Direct-to-Consumer Oversight Faltering, Says GAO

May 15, 2008
Angie Drakulich
ePT--the Electronic Newsletter of Pharmaceutical Technology

Once again, the US Food and Drug Administration is under fire for not doing its job. This time the issue is direct-to-consumer (DTC) advertising.

Once again, the US Food and Drug Administration is under fire for not doing its job. This time the issue is direct-to-consumer (DTC) advertising. According to a new Government Accountability Office (GAO) report, FDA only issued two regulatory or warning letters regarding DTC violations in 2007. Compare this with the 15–25 letters the agency sent each year between 1997 and 2001.

The reason for the change, says GAO, is an FDA-initiated protocol that went into effect in 2002. At that time, FDA decided to start sending all draft warning letters regarding DTC violations through legal review before sending the letters out to companies.

In November 2006, GAO issued a report noting that FDA’s new protocol was leading to delays in issuing regulatory letters for DTC violations. What took two weeks from 1997 to 2001, took an average of four months between 2002 and 2005, and last year, took an average of five months. In 2006, GAO recommended that FDA issue letters more quickly and also implement a better tracking system for prioritizing DTC materials upon receipt.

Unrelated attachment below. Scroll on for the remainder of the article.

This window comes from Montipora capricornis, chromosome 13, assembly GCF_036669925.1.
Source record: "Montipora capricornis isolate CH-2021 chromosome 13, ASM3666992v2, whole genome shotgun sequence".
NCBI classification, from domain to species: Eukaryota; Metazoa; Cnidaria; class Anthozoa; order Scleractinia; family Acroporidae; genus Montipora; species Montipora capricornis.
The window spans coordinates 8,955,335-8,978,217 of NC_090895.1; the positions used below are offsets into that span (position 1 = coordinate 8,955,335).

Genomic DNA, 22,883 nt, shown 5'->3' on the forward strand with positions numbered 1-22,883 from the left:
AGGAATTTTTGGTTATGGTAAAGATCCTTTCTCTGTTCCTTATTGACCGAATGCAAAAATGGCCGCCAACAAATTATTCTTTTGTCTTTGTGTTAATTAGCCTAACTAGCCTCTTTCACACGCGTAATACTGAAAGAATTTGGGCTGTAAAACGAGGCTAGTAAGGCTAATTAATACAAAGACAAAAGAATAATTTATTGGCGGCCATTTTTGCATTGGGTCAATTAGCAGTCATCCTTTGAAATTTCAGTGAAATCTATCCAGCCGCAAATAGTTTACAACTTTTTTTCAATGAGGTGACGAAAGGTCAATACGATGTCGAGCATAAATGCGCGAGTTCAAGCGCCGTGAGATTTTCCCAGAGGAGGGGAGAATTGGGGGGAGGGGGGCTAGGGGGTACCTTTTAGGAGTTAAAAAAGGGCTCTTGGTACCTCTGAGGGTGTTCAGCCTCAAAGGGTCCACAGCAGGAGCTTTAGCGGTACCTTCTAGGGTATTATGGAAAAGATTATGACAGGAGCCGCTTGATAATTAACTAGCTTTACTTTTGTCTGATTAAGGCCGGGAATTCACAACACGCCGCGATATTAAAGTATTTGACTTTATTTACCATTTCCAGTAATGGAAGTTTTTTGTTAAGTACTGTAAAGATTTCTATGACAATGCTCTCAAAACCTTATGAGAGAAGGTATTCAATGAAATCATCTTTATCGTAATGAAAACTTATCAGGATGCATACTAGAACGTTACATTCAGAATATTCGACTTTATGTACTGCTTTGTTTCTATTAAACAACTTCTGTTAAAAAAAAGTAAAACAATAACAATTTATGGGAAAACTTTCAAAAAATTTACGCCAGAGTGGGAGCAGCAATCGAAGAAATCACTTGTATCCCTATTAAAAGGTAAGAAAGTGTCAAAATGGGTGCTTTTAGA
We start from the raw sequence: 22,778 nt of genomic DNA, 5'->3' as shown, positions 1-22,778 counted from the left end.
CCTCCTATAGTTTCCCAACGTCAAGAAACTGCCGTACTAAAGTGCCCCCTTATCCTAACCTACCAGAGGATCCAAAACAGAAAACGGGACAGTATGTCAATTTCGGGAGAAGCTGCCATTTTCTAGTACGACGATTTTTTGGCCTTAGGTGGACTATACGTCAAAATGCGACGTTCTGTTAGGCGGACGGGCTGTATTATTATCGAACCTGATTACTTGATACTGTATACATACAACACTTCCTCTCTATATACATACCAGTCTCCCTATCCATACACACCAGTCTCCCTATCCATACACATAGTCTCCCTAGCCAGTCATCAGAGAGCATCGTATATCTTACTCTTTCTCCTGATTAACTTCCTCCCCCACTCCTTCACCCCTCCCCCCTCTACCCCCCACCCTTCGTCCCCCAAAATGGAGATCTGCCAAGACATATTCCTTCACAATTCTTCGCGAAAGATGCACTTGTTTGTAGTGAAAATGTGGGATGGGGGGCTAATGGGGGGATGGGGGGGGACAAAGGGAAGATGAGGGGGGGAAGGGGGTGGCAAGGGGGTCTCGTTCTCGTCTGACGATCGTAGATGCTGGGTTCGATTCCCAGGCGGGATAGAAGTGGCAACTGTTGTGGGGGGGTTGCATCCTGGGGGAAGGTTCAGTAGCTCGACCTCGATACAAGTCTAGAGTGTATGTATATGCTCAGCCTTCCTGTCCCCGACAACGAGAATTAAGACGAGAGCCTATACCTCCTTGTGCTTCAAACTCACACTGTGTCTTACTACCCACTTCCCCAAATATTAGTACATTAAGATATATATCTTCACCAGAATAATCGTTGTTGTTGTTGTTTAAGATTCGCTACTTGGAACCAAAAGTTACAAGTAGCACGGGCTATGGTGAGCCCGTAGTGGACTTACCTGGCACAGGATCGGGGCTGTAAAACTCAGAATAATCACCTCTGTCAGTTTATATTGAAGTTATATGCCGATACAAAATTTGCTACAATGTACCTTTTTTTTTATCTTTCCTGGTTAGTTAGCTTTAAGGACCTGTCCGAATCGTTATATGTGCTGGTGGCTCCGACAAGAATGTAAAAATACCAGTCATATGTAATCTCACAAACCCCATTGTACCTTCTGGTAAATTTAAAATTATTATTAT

DTC advertising materials have been on the rise over the past few years. According to GAO, FDA received approximately 6000 such submissions in 1999, and 21,000 in 2007. It’s FDA’s role to oversee that such materials, whether on TV, in print or on the Internet, are truthful and nonmisleading.

But, states the new GAO report, the agency “still does not systematically apply its criteria to all of the DTC materials it receives.”

GAO Director of Health Care Marcia Crosse testified to the House Subcommittee on Oversight and Investigations, part of the Committee on Energy and Commerce, on May 8, regarding the study’s findings. Overall, she said that not much has improved since GAO offered recommendations in late 2006.

 “The amount of time it takes to draft and issue letters has continued to lengthen,” said Crosse. “We believe that delays in issuing regulatory letters limit FDA’s effectiveness in overseeing DTC advertising and in reducing consumers’ exposure to false and misleading advertising.”

The fact that FDA has been unable to regulate DTC advertising effectively has brought up many questions, including whether or not DTC advertising should continue to be allowed. The United States is one of only two countries (New Zealand is the other) that still allow the practice.

Furthermore, FDA’s letters have not been very effective. According to the GAO report, for the six warning letters FDA issued in 2004 and 2005, the corrective advertising materials were initially disseminated more than 5 to almost 12 months after FDA issued the letter. One violative advertisement for an allergy medication ran from April through October 2004 before FDA issued a regulatory letter in April 2005; even then, the corrective ad was not released until January 2006.

Current law authorizes FDA to require companies to submit draft television ads up to 45 days before they are aired and to charge civil fines for violations of prescription drug DTC advertising. The agency, however, has not implemented such rules.

At last week’s hearing, House Oversight and Investigations Subcommittee Chairman Bart Stupak (D-Mich) said that if the US continues to allow DTC materials, additional limits on companies’ ads may need to be required.